CROMWELL, Conn. – Justin Rose birdied five of his final six holes for a 6-under 64 and a share of the first-round lead Thursday in the Travelers Championship.
Rose, the Memorial winner three weeks ago who failed to qualify for the U.S. Open last week at Pebble Beach, missed a 12-foot birdie putt on 18, leaving him tied with morning starters Padraig Harrington, Charlie Wi and Mathew Goggin.
Rose was 1 under through 12 holes, before making his run, which included a 34-foot birdie putt on 17.
“I was more than happy to walk off there with a par,” he said. “But sometimes when things are going your way, you roll in a 30-footer and suddenly, I was like, ‘Things are going right now.”’
Harrington and Rose are trying to run Europe’s tour winning streak to four.
“As I’ve been saying for quite a while, European golf is very strong and there’s a lot of good young players finding their way in the game, learning how to win, given the opportunity,” Harrington said. “You’ve seen three in the last three weeks and a few others during the year.”
Northern Ireland’s Graeme McDowell won the big prize last week at the U.S. Open. The Memorial was Rose’s first tour win, and fellow Englishman Lee Westwood won before that at the St. Jude Classic.
Harrington, Goggin and Wi all capitalized on perfect morning conditions, finishing well before high wind and heavy rain hit the area in the afternoon, forcing a 90-minute delay.
Harrington birdied his first three holes and was 4 under at the turn.
Goggin made his run on the back nine, birdieing Nos. 13, 15 and 17.
Both Goggin and Wi played bogey-free rounds. Wi made four back-nine birdies, including three straight on 12, 13 and 14 to pull into even.
“The conditions were perfect when we teed off,” Wi said. “The wind didn’t start blowing until about the seventh hole so I was able to make some birdies when the conditions were perfect.”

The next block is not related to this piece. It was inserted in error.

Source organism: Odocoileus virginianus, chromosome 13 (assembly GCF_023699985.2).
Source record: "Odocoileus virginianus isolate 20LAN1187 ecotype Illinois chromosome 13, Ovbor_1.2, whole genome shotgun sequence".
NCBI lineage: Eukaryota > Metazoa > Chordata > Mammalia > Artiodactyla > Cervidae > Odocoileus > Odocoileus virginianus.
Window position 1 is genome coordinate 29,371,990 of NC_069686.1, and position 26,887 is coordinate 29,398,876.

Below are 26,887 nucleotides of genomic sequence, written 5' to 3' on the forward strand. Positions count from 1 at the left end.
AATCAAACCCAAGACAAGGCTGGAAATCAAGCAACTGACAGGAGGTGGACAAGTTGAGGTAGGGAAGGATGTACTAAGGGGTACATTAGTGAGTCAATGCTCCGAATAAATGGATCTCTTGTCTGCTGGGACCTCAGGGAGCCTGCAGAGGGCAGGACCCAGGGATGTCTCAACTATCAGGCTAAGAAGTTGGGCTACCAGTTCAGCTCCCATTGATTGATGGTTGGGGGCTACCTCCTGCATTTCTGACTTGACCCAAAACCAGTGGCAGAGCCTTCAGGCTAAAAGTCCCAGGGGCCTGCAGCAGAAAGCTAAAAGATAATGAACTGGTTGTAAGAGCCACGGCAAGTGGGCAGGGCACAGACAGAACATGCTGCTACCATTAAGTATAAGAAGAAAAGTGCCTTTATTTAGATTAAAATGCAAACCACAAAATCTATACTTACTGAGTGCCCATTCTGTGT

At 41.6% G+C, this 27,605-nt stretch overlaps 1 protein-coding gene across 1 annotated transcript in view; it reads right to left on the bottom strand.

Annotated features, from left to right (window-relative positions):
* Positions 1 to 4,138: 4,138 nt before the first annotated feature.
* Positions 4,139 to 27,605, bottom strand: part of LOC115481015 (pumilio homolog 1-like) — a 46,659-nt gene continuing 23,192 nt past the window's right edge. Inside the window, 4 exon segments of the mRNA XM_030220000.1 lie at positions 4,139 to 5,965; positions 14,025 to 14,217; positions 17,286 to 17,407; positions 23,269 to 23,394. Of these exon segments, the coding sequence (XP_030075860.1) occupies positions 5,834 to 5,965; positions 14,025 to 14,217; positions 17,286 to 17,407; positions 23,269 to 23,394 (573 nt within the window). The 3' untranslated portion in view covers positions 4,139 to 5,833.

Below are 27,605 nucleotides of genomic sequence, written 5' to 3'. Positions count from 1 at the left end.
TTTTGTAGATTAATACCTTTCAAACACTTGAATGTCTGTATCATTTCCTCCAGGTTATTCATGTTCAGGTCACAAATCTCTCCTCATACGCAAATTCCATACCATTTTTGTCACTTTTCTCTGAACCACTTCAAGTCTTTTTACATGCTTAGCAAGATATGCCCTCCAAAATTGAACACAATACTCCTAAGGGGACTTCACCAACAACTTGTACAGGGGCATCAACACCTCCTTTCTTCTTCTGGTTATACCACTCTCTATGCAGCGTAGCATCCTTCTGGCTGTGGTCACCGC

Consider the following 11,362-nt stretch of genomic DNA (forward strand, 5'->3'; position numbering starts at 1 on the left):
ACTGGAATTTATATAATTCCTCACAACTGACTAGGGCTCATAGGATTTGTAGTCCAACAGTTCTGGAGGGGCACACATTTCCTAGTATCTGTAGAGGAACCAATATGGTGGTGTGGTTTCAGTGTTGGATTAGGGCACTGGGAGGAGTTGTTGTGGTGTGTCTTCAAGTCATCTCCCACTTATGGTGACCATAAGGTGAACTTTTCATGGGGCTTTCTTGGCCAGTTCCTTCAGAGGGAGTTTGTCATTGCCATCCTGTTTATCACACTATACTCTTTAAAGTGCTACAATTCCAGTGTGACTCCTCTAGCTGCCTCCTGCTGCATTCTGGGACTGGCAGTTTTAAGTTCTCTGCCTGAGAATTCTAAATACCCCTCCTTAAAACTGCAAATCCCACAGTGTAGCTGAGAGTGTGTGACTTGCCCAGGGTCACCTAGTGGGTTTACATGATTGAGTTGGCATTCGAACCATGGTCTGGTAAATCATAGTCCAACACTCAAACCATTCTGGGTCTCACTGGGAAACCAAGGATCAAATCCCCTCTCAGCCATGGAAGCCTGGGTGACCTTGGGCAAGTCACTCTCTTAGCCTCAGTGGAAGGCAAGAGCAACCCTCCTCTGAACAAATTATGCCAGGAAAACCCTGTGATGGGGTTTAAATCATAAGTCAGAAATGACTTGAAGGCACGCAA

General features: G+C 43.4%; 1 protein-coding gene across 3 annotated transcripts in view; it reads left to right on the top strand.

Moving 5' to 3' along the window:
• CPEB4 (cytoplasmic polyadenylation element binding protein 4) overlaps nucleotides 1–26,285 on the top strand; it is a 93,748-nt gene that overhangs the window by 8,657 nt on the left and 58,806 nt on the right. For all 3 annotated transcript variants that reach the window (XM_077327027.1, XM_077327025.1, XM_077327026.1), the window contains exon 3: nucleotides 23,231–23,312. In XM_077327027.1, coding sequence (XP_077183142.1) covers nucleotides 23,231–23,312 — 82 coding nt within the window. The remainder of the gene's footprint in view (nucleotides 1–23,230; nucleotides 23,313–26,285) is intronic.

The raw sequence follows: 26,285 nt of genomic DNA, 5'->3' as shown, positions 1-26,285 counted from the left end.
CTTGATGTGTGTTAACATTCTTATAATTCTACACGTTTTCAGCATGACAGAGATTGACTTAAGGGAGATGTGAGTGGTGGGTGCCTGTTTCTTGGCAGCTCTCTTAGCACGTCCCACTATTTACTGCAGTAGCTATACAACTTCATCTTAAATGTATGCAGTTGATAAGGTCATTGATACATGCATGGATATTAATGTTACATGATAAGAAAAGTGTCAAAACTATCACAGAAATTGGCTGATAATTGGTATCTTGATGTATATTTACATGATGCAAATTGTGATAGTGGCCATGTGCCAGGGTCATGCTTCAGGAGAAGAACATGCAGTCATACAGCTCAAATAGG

Vijay Singh shot a 65 in the afternoon despite wind gusts in the area of up to 25 mph.
“It wasn’t totally into us, except for six holes, I think,” Singh said. “It wasn’t awfully bad. It was gusty, but if you timed it well, it wasn’t that bad.”
Six others also shot 65s, including 50-year-old former U.S. Open champion Corey Pavin, who hit all 14 fairways in regulation.
“It’s really important to hit the fairways, keep it in play, hit some nice shots into the greens and take a birdie when you can get it,” he said. “And it’s not a course generally where the scoring is tremendously low, but it can be, but you have to play smart golf here and play your own game.”
Last year, Kenny Perry won by shooting 22-under par. Harrington said knowing scores could go that low forced some aggressive play.
“You got to think you got to make birdies,” Harrington said. “You really do. You gotta poach first and take your chance every now and again that you will get yourself in trouble, but hopefully you’ll recover. But you’ve gotta take a chance to make plenty of birdies.”
The shot of the day came from Chad Campbell, who used a 6-iron to ace the 165-yard 16th hole. Campbell knocked the ball just above the pin and watched it roll back into the cup.
“There wasn’t much reaction on the green,” he said. “We didn’t know if it was going in. It was so early, it was pretty much just marshals back there. We didn’t know for sure it was in.”
Campbell said he has 10 aces in his life and this was his second on tour. It was the 30th ace in the history of the Connecticut tournament.
For his effort, Campbell won a $50,000 shopping spree at a jewelry store.
He followed the ace with a birdie on 17, and finished the first round at 3 under, three shots off the lead.